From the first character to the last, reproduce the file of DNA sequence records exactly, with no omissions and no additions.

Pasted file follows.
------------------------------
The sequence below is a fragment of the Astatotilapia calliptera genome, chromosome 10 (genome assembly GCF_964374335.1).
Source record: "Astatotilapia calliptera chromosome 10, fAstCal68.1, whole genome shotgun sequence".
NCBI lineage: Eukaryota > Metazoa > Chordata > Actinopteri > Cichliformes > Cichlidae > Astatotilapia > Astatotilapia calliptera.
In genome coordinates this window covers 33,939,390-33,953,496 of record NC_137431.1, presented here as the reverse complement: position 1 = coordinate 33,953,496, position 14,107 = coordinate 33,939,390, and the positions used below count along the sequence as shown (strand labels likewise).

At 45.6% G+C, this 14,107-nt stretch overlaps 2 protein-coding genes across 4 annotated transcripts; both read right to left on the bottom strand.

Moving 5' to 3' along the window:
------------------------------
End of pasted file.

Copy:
The sequence below is a fragment of the Astatotilapia calliptera genome, chromosome 10 (genome assembly GCF_964374335.1).
Source record: "Astatotilapia calliptera chromosome 10, fAstCal68.1, whole genome shotgun sequence".
NCBI lineage: Eukaryota > Metazoa > Chordata > Actinopteri > Cichliformes > Cichlidae > Astatotilapia > Astatotilapia calliptera.
In genome coordinates this window covers 33,939,390-33,953,496 of record NC_137431.1, presented here as the reverse complement: position 1 = coordinate 33,953,496, position 14,107 = coordinate 33,939,390, and the positions used below count along the sequence as shown (strand labels likewise).

At 45.6% G+C, this 14,107-nt stretch overlaps 2 protein-coding genes across 4 annotated transcripts; both read right to left on the bottom strand.

Moving 5' to 3' along the window: